May 22, 2015 at 10:31 pm
The percentage is interesting, but there is some confusion here over terminology. A ‘general election’ is a parliamentary election – where MPs are elected. The total number of seats in Birmingham in a general election is just ten: one for each constituency. The graphic above seems to be for a ‘local’ or ‘council’ election: there are one hundred and twenty council seats in Birmingham, for one hundred and twenty Birmingham City councillors.
May 26, 2015 at 9:55 am
I think the confusion is between MPs and candidates. The post mentions 53 candidates?
May 26, 2015 at 10:23 am
Sorry yes – taking all ten seats and all parties contesting those seats in each general election year that makes sense now! Although it might be too much to ask, it could possibly be interesting to see a break down by constituency, and possibly (again probably a big ask!) by party.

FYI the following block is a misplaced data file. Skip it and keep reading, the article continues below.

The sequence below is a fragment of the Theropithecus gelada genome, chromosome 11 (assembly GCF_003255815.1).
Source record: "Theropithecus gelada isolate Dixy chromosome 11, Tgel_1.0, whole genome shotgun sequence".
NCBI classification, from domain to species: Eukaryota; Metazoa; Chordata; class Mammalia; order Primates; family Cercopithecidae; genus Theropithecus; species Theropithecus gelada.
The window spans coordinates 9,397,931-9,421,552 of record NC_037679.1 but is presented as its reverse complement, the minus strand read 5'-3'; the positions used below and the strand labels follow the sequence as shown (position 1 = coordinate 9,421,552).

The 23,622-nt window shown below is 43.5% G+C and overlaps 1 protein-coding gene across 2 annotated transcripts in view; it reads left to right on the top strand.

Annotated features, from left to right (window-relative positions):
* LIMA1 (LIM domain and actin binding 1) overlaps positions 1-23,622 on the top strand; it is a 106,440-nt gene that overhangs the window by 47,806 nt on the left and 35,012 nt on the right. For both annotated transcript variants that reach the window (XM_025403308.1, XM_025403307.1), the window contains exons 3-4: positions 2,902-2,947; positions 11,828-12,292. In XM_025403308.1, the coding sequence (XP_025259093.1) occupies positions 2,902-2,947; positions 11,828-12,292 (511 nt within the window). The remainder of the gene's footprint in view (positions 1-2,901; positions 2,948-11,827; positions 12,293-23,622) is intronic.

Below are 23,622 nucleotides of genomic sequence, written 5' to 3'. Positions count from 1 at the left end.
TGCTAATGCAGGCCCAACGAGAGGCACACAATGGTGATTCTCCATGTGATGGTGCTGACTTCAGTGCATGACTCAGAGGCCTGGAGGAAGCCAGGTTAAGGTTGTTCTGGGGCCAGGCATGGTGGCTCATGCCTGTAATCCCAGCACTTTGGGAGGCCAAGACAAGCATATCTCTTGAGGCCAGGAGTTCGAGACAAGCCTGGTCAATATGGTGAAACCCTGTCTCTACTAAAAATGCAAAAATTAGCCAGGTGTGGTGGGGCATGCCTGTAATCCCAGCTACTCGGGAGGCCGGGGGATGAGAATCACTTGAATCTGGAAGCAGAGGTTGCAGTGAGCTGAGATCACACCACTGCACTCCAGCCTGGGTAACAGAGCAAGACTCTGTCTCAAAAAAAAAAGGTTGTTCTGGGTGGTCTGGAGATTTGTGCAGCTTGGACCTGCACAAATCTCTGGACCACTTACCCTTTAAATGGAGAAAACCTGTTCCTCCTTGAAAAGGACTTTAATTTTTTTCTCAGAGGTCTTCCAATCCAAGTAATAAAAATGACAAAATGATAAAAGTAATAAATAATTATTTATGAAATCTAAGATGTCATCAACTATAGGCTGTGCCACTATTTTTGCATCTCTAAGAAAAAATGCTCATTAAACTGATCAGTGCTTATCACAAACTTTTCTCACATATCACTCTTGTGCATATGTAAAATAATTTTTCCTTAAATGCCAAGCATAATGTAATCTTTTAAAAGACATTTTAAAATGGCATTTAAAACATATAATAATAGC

Although, that much said (and I am all for equal opportunities everywhere, and for sending out the message that women are equal to men) I think we need to be cautious about assuming that more female MPs would automatically translate into more rights for women. Obnoxious MPs, obstructive to the general expansion of rights and fairness can come in both genders. We might recall one Margaret Thatcher, for example …
May 26, 2015 at 10:00 am
This is definitely for parliamentary elections. The underlying data that we pulled together is here: https://docs.google.com/spreadsheets/d/1LvKMUCS5vyHlkY-fyWyc_huNoC1YKZVEb6IAThnLx3s/edit?usp=sharing
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